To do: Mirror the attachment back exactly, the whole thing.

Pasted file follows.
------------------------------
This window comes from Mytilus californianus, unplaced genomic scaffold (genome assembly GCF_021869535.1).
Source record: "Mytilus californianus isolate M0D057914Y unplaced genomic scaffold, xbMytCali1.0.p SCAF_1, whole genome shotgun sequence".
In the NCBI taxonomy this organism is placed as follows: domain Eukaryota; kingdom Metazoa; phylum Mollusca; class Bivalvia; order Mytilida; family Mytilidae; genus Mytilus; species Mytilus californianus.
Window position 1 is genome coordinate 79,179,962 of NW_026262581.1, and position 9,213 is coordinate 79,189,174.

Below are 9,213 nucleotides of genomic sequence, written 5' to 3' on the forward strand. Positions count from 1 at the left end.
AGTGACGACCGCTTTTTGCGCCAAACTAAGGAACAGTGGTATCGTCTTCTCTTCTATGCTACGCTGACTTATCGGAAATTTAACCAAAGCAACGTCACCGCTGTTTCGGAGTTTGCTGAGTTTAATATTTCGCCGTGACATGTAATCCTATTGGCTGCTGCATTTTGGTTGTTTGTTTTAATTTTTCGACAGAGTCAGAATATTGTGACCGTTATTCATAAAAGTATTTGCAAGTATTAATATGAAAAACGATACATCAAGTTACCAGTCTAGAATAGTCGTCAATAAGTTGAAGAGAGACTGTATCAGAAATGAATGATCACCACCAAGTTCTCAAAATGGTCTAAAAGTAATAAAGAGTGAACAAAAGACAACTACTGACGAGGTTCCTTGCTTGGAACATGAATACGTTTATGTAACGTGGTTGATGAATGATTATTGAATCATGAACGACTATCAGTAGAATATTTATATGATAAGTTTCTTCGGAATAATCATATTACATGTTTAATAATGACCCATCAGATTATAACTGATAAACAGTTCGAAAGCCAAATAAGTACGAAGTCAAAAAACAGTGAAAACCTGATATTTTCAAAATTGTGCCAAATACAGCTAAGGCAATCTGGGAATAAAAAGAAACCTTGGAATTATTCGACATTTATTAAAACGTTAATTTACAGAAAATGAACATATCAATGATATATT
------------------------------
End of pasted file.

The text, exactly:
This window comes from Mytilus californianus, unplaced genomic scaffold (genome assembly GCF_021869535.1).
Source record: "Mytilus californianus isolate M0D057914Y unplaced genomic scaffold, xbMytCali1.0.p SCAF_1, whole genome shotgun sequence".
In the NCBI taxonomy this organism is placed as follows: domain Eukaryota; kingdom Metazoa; phylum Mollusca; class Bivalvia; order Mytilida; family Mytilidae; genus Mytilus; species Mytilus californianus.
Window position 1 is genome coordinate 79,179,962 of NW_026262581.1, and position 9,213 is coordinate 79,189,174.

Below are 9,213 nucleotides of genomic sequence, written 5' to 3' on the forward strand. Positions count from 1 at the left end.
AGTGACGACCGCTTTTTGCGCCAAACTAAGGAACAGTGGTATCGTCTTCTCTTCTATGCTACGCTGACTTATCGGAAATTTAACCAAAGCAACGTCACCGCTGTTTCGGAGTTTGCTGAGTTTAATATTTCGCCGTGACATGTAATCCTATTGGCTGCTGCATTTTGGTTGTTTGTTTTAATTTTTCGACAGAGTCAGAATATTGTGACCGTTATTCATAAAAGTATTTGCAAGTATTAATATGAAAAACGATACATCAAGTTACCAGTCTAGAATAGTCGTCAATAAGTTGAAGAGAGACTGTATCAGAAATGAATGATCACCACCAAGTTCTCAAAATGGTCTAAAAGTAATAAAGAGTGAACAAAAGACAACTACTGACGAGGTTCCTTGCTTGGAACATGAATACGTTTATGTAACGTGGTTGATGAATGATTATTGAATCATGAACGACTATCAGTAGAATATTTATATGATAAGTTTCTTCGGAATAATCATATTACATGTTTAATAATGACCCATCAGATTATAACTGATAAACAGTTCGAAAGCCAAATAAGTACGAAGTCAAAAAACAGTGAAAACCTGATATTTTCAAAATTGTGCCAAATACAGCTAAGGCAATCTGGGAATAAAAAGAAACCTTGGAATTATTCGACATTTATTAAAACGTTAATTTACAGAAAATGAACATATCAATGATATATT